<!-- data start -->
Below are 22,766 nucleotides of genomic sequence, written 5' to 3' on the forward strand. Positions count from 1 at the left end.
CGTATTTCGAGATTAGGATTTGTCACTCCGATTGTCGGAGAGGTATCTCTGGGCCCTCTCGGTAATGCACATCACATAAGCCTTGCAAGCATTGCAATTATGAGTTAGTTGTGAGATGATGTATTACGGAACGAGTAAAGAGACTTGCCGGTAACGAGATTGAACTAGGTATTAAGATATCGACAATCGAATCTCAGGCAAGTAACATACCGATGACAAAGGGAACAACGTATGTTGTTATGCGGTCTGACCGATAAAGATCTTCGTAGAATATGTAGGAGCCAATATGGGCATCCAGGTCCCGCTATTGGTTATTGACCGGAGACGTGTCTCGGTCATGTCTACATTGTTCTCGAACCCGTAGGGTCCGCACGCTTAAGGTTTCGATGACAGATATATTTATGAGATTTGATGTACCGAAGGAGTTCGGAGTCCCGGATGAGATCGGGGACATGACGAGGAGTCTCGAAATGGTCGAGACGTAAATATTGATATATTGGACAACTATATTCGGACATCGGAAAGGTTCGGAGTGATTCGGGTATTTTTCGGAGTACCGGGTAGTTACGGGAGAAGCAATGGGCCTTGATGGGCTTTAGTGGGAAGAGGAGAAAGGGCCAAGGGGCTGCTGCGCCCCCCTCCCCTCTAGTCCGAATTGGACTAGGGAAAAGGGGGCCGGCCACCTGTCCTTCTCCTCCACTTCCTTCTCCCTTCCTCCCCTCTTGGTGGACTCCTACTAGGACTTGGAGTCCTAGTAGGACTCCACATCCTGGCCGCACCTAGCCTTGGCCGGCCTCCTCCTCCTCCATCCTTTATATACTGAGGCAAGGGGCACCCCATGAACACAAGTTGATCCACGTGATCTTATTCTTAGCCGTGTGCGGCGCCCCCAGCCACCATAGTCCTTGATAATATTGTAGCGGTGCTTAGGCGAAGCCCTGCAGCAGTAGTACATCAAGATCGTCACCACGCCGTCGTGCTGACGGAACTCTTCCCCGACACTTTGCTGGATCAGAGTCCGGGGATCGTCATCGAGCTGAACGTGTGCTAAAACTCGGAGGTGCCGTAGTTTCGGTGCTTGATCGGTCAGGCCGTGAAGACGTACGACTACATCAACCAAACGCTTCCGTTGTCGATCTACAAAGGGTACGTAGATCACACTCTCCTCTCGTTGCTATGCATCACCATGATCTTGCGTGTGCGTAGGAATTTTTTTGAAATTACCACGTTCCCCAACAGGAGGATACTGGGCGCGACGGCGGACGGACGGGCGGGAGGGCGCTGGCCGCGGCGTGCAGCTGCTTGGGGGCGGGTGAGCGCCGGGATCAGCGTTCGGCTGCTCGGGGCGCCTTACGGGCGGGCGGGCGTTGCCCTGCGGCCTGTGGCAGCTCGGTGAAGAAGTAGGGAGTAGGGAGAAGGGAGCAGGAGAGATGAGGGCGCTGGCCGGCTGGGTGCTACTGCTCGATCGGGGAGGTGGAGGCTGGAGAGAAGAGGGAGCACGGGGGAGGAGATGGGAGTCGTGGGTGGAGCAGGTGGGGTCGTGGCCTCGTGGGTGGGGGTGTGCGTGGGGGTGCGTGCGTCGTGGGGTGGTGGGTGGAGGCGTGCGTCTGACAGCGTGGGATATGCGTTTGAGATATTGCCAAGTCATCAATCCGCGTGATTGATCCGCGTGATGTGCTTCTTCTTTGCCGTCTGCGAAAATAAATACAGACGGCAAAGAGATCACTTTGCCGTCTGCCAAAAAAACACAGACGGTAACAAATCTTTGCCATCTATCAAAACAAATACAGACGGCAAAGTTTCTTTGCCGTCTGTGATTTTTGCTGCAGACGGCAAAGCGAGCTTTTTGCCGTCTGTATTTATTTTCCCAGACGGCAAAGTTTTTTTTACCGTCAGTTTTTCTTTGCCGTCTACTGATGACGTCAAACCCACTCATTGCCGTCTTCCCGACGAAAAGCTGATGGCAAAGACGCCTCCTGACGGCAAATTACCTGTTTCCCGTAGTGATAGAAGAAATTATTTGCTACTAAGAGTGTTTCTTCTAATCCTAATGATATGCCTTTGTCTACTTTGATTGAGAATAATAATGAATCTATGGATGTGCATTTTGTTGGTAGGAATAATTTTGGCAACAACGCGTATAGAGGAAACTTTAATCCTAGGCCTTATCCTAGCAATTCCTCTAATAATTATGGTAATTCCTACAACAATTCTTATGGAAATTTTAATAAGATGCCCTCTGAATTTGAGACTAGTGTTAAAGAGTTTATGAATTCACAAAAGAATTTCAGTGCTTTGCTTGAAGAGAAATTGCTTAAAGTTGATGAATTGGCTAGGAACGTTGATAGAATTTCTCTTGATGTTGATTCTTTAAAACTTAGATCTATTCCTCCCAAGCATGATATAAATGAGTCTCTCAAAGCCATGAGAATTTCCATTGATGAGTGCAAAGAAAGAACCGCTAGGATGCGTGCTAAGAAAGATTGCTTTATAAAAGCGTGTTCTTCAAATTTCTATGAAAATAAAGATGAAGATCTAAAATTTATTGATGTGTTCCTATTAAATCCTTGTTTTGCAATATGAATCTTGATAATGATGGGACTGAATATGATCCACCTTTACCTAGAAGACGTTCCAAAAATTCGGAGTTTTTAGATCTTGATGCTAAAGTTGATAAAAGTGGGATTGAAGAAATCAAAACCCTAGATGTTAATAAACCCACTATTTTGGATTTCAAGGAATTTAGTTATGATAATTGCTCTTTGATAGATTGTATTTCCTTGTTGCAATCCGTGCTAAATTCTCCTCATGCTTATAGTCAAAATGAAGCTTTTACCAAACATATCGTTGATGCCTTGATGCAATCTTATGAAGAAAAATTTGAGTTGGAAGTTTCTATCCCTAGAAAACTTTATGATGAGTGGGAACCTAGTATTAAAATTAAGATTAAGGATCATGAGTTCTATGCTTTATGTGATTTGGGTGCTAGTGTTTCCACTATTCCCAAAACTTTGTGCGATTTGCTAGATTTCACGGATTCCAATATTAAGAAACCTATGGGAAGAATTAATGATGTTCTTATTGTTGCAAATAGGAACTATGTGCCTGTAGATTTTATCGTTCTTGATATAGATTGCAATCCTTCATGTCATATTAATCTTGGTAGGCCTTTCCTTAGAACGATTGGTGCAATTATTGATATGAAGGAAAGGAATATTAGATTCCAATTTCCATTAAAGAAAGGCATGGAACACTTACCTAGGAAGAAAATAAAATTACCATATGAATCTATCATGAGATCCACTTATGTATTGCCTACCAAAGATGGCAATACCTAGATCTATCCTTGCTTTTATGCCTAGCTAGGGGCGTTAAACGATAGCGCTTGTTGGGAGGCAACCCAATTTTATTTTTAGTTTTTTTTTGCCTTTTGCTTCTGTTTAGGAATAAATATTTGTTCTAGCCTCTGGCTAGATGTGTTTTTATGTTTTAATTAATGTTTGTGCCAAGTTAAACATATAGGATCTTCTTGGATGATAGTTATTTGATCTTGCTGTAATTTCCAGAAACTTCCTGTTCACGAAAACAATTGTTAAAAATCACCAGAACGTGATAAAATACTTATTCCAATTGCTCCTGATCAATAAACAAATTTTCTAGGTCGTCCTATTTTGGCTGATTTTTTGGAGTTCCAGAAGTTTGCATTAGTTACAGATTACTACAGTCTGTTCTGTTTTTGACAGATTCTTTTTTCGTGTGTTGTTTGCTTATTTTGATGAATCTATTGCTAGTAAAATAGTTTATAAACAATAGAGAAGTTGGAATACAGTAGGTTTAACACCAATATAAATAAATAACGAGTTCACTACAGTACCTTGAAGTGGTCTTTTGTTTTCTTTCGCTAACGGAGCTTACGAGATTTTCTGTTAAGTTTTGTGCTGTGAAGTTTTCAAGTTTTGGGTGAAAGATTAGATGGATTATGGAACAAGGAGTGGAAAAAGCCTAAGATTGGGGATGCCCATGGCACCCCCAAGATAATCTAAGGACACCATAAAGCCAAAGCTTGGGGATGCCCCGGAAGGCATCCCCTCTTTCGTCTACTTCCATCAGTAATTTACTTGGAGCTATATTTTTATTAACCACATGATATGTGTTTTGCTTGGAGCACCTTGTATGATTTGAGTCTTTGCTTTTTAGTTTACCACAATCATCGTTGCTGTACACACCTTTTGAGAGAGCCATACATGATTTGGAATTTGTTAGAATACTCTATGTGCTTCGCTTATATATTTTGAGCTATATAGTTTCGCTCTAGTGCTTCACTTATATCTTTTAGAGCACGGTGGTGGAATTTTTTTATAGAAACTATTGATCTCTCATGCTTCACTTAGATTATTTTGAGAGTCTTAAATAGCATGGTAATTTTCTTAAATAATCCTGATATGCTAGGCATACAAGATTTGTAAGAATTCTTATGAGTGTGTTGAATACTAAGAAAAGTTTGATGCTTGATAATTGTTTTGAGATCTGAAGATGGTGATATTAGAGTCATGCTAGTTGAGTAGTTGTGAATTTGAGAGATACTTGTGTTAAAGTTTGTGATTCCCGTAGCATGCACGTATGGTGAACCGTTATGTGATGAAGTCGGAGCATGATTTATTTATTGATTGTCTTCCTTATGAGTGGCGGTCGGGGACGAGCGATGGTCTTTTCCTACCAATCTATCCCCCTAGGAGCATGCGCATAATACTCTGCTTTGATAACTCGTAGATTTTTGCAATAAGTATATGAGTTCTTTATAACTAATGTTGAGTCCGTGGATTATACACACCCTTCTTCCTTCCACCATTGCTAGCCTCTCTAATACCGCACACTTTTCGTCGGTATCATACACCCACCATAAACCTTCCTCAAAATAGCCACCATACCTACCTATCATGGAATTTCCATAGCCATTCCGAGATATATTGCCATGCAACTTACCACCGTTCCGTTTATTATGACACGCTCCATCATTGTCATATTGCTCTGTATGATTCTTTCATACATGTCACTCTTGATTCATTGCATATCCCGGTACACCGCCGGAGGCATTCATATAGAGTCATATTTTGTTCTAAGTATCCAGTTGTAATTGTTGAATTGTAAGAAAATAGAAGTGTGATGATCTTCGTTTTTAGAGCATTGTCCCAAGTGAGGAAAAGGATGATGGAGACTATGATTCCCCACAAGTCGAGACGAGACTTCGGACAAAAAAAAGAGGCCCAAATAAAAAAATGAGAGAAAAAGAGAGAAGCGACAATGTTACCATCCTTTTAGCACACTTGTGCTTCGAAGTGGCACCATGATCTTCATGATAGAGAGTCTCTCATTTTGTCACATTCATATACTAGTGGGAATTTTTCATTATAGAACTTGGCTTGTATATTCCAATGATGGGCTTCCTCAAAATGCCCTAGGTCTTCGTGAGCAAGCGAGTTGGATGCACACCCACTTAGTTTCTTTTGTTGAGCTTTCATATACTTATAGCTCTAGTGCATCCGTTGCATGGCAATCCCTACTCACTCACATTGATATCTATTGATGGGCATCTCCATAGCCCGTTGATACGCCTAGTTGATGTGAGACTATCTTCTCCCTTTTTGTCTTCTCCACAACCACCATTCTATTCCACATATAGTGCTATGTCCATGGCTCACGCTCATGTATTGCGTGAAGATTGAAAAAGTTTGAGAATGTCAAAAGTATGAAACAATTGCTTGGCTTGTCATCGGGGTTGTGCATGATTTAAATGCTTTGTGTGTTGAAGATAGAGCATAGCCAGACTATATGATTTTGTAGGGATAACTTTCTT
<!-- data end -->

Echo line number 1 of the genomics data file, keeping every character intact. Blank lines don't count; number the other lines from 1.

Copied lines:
Below are 22,766 nucleotides of genomic sequence, written 5' to 3' on the forward strand. Positions count from 1 at the left end.